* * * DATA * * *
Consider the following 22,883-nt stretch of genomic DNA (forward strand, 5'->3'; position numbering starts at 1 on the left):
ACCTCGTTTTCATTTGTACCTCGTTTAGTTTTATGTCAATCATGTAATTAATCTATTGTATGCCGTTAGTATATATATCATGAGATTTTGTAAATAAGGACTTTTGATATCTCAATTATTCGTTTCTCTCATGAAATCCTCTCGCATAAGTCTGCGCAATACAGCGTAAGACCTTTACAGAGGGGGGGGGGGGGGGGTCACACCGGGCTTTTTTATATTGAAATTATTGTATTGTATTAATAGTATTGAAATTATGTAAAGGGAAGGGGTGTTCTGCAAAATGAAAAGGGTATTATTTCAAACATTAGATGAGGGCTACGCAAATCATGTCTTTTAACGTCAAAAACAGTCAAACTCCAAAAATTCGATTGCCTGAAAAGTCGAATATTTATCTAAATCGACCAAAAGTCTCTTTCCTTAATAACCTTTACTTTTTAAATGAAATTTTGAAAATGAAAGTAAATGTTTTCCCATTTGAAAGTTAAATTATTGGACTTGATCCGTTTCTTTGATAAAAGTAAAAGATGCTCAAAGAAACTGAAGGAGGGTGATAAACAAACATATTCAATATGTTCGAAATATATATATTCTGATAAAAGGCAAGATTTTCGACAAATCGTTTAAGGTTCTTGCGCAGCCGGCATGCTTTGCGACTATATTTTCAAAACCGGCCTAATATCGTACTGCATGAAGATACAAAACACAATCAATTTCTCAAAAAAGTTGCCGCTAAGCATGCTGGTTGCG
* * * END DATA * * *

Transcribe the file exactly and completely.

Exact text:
Consider the following 22,883-nt stretch of genomic DNA (forward strand, 5'->3'; position numbering starts at 1 on the left):
ACCTCGTTTTCATTTGTACCTCGTTTAGTTTTATGTCAATCATGTAATTAATCTATTGTATGCCGTTAGTATATATATCATGAGATTTTGTAAATAAGGACTTTTGATATCTCAATTATTCGTTTCTCTCATGAAATCCTCTCGCATAAGTCTGCGCAATACAGCGTAAGACCTTTACAGAGGGGGGGGGGGGGGGGTCACACCGGGCTTTTTTATATTGAAATTATTGTATTGTATTAATAGTATTGAAATTATGTAAAGGGAAGGGGTGTTCTGCAAAATGAAAAGGGTATTATTTCAAACATTAGATGAGGGCTACGCAAATCATGTCTTTTAACGTCAAAAACAGTCAAACTCCAAAAATTCGATTGCCTGAAAAGTCGAATATTTATCTAAATCGACCAAAAGTCTCTTTCCTTAATAACCTTTACTTTTTAAATGAAATTTTGAAAATGAAAGTAAATGTTTTCCCATTTGAAAGTTAAATTATTGGACTTGATCCGTTTCTTTGATAAAAGTAAAAGATGCTCAAAGAAACTGAAGGAGGGTGATAAACAAACATATTCAATATGTTCGAAATATATATATTCTGATAAAAGGCAAGATTTTCGACAAATCGTTTAAGGTTCTTGCGCAGCCGGCATGCTTTGCGACTATATTTTCAAAACCGGCCTAATATCGTACTGCATGAAGATACAAAACACAATCAATTTCTCAAAAAAGTTGCCGCTAAGCATGCTGGTTGCG